By: Reggie Jackson, milwaukeeindependent.com

 

Source:www.classzone.com

Two hundred and forty-one years ago, a select group of leaders in the British North American colonies decided to break ranks and form their own independent nation….

On July 4th the nation will celebrate this monumental occasion as the birthday of the United States of America.

One hundred fifty-two years ago on a hot summer day, word of the Emancipation Proclamation made it to Galveston, Texas. June 19th of 1865 was two and a half years after Lincoln’s broad proclamation freeing the enslaved population in America….

Source:www.askideas.com

Milwaukee celebrates what’s become known as Juneteenth Day in a big way. These two celebrations, a mere fifteen days apart, are in many ways a clear sign of the disconnect that continues to exist along racial lines. Some African-Americans look at Juneteenth as their Independence Day in the same way as the nation overall celebrates its independence on the 4th of July….

Obviously, many in the African-American community celebrate the 4th of July as a huge patriotic nod to the role they or their ancestors played in fighting for their country. Juneteenth Day is a lesser holiday within the African-American community than the 4th of July.

Over the years, many have questioned the patriotism of African-Americans. This despite the fact that we have fought on behalf of this nation in all of its wars going back to before the Revolutionary War….

However, July 4th of 1776 did not represent Independence Day for my relatives and many other people of African ancestry. In fact, it would take another eighty-seven years before Lincoln issued the Emancipation Proclamation freeing enslaved blacks. An additional two years would elapse before a Constitutional amendment ended legal slavery in December 1865.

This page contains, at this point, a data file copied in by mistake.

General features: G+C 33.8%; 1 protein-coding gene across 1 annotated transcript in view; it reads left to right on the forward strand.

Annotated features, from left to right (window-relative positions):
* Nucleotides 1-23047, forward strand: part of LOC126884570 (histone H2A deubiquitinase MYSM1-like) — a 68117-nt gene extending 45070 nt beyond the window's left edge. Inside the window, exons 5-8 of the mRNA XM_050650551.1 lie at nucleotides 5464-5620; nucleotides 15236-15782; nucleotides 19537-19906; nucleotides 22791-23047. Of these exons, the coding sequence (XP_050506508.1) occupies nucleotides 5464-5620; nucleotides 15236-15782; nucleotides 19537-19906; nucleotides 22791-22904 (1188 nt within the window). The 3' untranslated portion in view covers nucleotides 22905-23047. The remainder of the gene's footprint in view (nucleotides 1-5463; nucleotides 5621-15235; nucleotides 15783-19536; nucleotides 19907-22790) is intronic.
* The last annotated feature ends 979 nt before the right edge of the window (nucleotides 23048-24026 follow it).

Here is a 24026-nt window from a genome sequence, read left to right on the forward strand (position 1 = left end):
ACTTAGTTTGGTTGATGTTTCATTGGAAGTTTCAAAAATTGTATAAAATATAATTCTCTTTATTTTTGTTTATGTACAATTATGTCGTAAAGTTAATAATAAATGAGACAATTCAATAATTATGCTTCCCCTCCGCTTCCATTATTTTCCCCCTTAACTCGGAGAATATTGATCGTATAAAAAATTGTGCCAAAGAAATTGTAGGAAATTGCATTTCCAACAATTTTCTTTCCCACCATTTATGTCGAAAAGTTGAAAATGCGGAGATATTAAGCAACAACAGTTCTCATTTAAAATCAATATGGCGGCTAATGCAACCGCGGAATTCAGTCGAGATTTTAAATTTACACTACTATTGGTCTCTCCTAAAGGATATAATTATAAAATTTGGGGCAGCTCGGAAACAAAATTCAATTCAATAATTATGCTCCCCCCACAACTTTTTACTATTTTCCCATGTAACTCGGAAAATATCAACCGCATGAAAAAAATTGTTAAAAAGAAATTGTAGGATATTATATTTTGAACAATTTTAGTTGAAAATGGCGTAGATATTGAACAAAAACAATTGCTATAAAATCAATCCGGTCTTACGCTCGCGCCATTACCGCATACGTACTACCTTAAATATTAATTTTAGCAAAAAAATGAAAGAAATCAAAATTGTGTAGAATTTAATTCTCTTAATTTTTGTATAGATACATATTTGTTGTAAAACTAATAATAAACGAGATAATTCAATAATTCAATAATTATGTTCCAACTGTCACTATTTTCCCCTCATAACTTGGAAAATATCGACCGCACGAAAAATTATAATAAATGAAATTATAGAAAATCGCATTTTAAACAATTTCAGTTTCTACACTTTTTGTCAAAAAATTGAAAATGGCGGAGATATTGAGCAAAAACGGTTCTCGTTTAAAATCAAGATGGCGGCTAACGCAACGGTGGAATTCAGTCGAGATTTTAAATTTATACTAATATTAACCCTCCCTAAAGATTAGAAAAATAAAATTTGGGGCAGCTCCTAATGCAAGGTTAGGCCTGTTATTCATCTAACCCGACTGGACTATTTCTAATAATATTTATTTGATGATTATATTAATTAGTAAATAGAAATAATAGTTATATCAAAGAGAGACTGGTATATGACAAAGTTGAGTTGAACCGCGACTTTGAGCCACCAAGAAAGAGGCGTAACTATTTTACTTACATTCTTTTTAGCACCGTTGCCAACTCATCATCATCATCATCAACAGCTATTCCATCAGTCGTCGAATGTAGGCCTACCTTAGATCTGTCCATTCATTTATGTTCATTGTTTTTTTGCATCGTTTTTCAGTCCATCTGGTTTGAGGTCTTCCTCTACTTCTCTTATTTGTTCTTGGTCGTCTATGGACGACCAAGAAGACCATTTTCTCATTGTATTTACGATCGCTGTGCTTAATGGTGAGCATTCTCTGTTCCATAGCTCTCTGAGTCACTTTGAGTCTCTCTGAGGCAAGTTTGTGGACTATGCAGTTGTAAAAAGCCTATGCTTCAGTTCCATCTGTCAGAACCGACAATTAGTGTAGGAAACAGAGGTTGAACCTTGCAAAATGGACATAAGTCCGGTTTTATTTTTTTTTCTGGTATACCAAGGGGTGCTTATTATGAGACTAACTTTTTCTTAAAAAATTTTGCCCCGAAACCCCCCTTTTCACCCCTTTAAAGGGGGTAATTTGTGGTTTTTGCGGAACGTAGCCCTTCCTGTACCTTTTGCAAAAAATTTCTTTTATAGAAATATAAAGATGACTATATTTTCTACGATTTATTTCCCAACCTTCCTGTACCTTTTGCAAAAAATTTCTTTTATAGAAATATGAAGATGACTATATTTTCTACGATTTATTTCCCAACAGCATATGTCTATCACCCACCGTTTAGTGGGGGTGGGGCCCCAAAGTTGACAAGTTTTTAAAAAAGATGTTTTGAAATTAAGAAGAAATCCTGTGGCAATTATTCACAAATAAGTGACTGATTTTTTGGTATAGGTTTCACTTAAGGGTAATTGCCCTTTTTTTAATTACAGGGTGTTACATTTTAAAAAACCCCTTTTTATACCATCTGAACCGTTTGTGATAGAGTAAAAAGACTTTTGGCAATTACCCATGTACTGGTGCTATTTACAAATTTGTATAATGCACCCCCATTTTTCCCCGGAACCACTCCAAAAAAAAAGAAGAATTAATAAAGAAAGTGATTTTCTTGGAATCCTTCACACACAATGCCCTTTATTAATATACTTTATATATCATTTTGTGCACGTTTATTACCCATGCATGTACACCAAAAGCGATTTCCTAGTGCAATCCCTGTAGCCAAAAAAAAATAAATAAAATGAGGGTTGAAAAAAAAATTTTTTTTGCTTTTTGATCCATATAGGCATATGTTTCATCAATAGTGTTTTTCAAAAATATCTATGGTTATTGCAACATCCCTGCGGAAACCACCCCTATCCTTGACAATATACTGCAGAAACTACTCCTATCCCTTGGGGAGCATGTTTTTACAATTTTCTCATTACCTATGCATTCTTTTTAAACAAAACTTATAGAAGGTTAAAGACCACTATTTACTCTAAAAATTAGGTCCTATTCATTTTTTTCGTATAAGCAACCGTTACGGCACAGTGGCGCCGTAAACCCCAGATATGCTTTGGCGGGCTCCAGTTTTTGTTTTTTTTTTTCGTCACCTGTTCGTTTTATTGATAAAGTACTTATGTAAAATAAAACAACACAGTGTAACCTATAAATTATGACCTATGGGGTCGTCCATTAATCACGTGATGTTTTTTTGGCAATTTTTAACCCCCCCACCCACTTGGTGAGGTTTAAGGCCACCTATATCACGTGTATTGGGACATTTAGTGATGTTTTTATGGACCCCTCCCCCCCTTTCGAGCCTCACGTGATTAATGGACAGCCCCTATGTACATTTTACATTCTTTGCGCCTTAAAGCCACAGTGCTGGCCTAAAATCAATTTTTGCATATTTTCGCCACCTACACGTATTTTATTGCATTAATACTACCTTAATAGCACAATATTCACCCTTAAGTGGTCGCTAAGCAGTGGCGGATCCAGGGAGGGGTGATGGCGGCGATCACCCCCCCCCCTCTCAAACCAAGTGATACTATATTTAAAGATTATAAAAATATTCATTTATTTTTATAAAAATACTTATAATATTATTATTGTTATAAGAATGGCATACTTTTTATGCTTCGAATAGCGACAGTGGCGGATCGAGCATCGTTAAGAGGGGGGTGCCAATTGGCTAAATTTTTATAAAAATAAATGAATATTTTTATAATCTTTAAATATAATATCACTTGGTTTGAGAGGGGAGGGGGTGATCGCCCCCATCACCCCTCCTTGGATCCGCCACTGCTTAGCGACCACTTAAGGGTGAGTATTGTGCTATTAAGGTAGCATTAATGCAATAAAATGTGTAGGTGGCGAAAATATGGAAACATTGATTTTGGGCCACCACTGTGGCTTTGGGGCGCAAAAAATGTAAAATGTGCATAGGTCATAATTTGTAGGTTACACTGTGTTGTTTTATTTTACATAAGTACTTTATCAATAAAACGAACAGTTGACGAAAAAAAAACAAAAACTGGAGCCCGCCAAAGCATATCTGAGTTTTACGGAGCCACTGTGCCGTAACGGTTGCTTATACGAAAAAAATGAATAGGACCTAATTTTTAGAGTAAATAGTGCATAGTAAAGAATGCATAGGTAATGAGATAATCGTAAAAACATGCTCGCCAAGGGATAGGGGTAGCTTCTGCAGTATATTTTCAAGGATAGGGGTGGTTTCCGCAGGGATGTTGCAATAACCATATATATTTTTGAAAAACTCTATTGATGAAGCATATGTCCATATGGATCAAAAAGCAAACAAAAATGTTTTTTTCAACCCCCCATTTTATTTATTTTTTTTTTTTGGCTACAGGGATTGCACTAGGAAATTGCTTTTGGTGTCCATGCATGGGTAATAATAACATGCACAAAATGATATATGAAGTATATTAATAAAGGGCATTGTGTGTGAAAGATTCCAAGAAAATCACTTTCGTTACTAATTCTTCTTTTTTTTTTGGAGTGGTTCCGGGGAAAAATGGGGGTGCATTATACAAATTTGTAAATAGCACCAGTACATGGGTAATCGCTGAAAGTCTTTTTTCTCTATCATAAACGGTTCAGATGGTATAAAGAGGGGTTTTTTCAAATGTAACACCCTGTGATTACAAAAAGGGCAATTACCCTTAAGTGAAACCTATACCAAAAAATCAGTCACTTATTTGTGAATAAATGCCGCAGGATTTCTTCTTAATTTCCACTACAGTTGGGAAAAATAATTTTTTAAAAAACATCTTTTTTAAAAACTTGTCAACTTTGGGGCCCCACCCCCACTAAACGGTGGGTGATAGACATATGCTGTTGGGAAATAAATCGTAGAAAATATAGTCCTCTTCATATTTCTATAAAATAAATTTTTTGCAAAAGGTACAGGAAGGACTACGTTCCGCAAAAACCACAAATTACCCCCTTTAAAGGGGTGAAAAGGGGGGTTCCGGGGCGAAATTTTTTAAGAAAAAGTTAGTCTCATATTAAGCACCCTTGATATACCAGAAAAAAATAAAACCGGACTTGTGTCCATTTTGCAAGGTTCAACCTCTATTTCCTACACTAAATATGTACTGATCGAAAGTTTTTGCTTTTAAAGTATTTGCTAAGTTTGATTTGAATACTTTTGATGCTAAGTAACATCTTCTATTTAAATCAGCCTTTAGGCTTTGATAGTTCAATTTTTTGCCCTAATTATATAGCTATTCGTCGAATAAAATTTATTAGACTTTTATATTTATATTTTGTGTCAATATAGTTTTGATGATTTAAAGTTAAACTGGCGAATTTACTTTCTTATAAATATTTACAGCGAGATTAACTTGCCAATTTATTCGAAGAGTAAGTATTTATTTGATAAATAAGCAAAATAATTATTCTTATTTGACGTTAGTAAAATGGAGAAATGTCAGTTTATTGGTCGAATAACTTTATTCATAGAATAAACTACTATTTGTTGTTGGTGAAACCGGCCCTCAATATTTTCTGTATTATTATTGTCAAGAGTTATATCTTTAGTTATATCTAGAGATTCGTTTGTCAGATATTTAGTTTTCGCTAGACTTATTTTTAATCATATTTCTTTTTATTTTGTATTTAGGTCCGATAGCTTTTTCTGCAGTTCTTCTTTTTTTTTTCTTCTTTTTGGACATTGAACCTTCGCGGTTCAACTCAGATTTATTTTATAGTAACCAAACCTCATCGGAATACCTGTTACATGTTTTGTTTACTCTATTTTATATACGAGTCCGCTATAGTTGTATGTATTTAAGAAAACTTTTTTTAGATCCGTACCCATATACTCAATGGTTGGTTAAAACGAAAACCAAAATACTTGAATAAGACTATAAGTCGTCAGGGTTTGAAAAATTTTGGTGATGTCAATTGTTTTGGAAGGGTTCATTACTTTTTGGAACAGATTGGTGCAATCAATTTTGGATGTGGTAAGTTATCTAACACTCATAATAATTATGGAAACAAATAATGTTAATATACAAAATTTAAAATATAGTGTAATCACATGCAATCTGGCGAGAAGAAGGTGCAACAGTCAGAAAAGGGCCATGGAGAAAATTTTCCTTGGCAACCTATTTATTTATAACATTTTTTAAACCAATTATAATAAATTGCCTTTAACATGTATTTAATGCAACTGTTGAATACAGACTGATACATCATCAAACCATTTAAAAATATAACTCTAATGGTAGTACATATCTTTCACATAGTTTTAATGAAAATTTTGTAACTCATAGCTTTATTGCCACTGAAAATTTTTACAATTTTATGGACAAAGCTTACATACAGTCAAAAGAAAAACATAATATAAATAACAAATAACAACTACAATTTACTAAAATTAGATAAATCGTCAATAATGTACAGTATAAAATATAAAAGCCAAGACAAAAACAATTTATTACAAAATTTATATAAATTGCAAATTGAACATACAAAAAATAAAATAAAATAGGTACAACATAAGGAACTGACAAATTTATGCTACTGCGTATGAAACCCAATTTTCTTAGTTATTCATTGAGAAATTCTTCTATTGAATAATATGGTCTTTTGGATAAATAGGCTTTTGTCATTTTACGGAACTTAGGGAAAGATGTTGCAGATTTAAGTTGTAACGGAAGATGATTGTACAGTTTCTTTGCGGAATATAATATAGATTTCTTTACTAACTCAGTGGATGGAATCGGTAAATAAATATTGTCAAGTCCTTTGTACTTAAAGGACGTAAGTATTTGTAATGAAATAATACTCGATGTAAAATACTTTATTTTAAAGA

So for nearly ninety years, we watched as whites celebrated their independence from the tyrannical King George and the British, while refusing to offer independence to millions of Africans who stood on these same shores. In 1852, Frederick Douglass gave a famous speech questioning what, to the American slave, is your Fourth of July?

He saw the irony and hypocrisy of his white friends who celebrated the lifting of themselves from tyrannical rule, while continuing to not offer these same benefits to the blacks who lived within their midst….

These unalienable rights were denied to nearly 600,000 Africans at the time. When Lincoln issued his wartime proclamation, close to four million were in bondage. For them and their families, these words that we continue to celebrate were empty, hollow, and even disrespectful.

The audacity required to break with English rule was only outdone by that which declared liberty to some without even mentioning those it was denied to. For too long, we as Americans have refused to acknowledge this hypocrisy. We fly our flags and launch massive amounts of fireworks on the nation’s birthday each year without once mentioning the fact that it did not apply to Africans in America in 1776….

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It is as if we are afraid to tarnish the holiday….

Independence from tyranny came slowly for the enslaved masses of men, women, and children of African descent….

Most of us have read about the Emancipation Proclamation, but few have read the document itself….

Twelve years after the 13th Amendment ended slavery, the last of the Federal troops protecting the rights of the freedmen were removed from the South. They were the only force standing in the way of a return to legal bondage….

Racial tеrrоr became the order of the day for the freedmen. Across the country they were openly beaten, rаpеd, tоrturеd and murdеred for decades with no protection from authorities. Later, they were forced to occupy segregated spaces, in homes, public places, and while traveling until the 1960s. This time left no reason to celebrate independence from tyranny.

Since this is an ignored part of our history,… It is time we begin to talk publicly in Milwaukee about why we do not all have to be happy, flag waving “patriots” on the 4th of July.

 

Read the full article here.

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See more about Fredrick Douglass here.